Thursday, April 27, 2006

An obvious step

The government has announced its latest changes to the welfare system: providing employment assistance and training to all beneficiaries rather than just those on the unemployment benefit. It's an obvious step, and one which demonstrates the clear difference in approaches to welfare policy between the two main parties. National favours coercive and punitive solutions, seeing beneficiaries as malingerers who need to be forced into work and punished for not doing so. By contrast, Labour recognises something that National doesn't: that most beneficiaries actually want to work (people don't actually like being poor, strangely) and that all they need is a bit of help. Providing training, assistance with childcare, transport and establishment costs, proper medical care if they are sick, and of course help in finding work that matches their circumstances results in people moving off benefits faster than if they are simply assessed and abandoned - and without causing the misery and suffering of National's financial sticks.

By all accounts this approach has been very successful in trials, with over 90% voluntary uptake and 20% of participants able to be channelled towards full- or part-time work. But one thing you do have to ask is why the hell they weren't doing this already?


National did so by introducing the work test and was criticised for doing it - and why isn't there a 100% take up.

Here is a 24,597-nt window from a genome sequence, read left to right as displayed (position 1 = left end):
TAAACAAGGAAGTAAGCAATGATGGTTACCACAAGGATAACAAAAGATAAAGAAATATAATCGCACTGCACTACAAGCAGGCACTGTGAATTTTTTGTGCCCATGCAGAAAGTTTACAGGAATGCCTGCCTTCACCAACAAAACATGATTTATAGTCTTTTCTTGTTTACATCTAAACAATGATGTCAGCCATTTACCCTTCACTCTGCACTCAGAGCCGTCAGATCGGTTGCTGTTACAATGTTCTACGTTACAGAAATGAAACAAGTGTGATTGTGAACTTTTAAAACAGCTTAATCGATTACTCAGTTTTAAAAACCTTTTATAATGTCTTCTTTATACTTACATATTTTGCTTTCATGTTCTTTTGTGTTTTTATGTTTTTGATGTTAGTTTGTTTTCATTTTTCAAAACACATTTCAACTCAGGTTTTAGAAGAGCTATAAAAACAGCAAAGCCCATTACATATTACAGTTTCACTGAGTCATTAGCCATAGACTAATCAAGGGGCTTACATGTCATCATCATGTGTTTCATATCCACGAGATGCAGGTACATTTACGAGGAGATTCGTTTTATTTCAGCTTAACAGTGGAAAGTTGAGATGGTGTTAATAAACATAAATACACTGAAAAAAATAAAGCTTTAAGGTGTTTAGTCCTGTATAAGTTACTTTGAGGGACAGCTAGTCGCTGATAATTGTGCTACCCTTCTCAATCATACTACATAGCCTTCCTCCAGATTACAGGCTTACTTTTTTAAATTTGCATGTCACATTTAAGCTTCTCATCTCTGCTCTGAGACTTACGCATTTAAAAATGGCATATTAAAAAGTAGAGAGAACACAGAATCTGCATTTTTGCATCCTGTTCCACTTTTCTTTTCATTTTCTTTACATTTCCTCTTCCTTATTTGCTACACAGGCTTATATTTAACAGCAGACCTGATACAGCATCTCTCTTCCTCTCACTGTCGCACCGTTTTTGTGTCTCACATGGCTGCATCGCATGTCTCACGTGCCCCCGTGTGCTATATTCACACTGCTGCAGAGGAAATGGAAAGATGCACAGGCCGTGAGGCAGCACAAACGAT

Posted by Anonymous : 4/27/2006 02:24:00 PM

anonymous - what was the environment that they created around this work test? It was basically, we think you can work so piss off and get a job.(i know from personal experience as i was unemployed at that time)

Works fine for some but then those people can probably find jobs on their own anyway.

What about those who are completely trapped by their poverty or lack of education? When you have felt for years that the situation is hopeless its very hard to change that mindset and achieve something.

Yes its up to people to get off their arses and make the best of their situation - its what i did and i went from a unemployed bum to a higly skilled and well paid professional.

What made the difference for me? A bit of faith, guidance and encouragment from others. It was that and pretty much that alone that gave me the confidence to push myself to succeed.

We have to ask ourselves whether it is better to help people and try and insure that they end up contributing to the economy or leave them to their own devices and just hope they contribute.

Also, what is the overall cost to society of not helping people? (crime, lack of a skilled workforce etc)


Posted by Anonymous : 4/27/2006 04:33:00 PM

These changes make me really nervous. I think they're generally heading in a bad direction. There's a very fine line at WINZ between available and compulsory, and there shouldn't be.

I've written a bit about it on my blog.

Posted by Maia : 4/27/2006 05:49:00 PM